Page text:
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The UK Netroots and the hung Parliament

The grass-roots in the UK is shattered. Party membership and volunteerism is tremendously low, and long-term disengagement with national politics had only the briefest of respites as a result of the televised debates, and still resulted in a lower voter turnout than in 1997. The netroots, a coalition of literate, web-savvy and young activist voters, were supposed to change all that, but they never blossomed. So how do we get them back, and could we ever have a ‘Shepard Fairey moment’?

Firstly, we have to address what stopped it swelling this time. For Nick Clegg, the frequent deployment of the Obama Comparison in the runup to May 6th managed to be entirely disingenuous, especially with its allusion to a netroots community poised to thrive. It was widely believed that this election would be fought online, with viral campaigning reaching a sophisticated peak in the fortnight before the ballot. What actually happened was that broadside assaults on the Conservative campaign platform took place long before the election was announced, and effectively vanished in the final push.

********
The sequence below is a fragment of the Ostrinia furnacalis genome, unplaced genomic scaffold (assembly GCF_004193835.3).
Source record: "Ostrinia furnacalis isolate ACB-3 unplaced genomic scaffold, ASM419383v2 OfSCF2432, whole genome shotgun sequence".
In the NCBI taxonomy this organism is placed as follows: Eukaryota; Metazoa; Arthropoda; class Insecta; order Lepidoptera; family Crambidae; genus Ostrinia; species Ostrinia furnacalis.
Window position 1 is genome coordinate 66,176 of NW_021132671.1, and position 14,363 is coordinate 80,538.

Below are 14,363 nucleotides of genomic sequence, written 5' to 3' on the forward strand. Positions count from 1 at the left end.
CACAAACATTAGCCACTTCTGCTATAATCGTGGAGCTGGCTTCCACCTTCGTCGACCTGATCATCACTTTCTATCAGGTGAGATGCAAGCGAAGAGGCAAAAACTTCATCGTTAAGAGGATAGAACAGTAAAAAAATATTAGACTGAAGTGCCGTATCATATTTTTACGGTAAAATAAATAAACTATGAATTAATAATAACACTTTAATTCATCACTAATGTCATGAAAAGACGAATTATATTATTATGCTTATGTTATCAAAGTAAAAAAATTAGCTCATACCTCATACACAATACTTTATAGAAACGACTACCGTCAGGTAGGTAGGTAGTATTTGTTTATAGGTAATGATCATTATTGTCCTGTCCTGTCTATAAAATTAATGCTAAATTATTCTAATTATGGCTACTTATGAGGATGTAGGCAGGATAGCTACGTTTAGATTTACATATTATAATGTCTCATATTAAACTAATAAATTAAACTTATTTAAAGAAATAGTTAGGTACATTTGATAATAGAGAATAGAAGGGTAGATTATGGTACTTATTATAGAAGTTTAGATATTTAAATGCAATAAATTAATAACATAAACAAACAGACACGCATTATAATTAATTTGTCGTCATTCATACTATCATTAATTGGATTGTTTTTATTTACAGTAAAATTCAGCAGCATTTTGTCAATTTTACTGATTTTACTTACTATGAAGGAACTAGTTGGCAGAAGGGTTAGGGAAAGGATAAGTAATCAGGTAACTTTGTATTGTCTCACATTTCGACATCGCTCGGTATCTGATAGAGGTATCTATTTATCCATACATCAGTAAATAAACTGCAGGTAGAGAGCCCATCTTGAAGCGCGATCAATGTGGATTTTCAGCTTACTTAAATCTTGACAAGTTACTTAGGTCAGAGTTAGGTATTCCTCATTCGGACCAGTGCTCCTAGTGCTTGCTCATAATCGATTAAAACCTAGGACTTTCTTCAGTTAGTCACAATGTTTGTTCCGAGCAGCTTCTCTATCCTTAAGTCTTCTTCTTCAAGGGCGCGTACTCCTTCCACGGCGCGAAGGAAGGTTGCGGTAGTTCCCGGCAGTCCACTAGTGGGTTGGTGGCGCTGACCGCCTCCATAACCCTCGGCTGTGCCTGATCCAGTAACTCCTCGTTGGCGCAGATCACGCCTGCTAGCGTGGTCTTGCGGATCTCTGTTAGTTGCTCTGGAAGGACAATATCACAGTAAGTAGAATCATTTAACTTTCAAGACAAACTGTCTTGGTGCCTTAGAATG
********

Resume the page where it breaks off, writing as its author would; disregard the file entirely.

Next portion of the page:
To a certain extent, those anti-campaigns lost their momentum the moment the TV debates started. Instantly the conversation reverted back to broadcast and print media, whose reach to the public far outstripped that of the internet. Conversations within ‘new media’ took place within reference to ‘old media’ perspectives, and the ground broken with MyDavidCameron and Gideon Osborne remained largely untouched.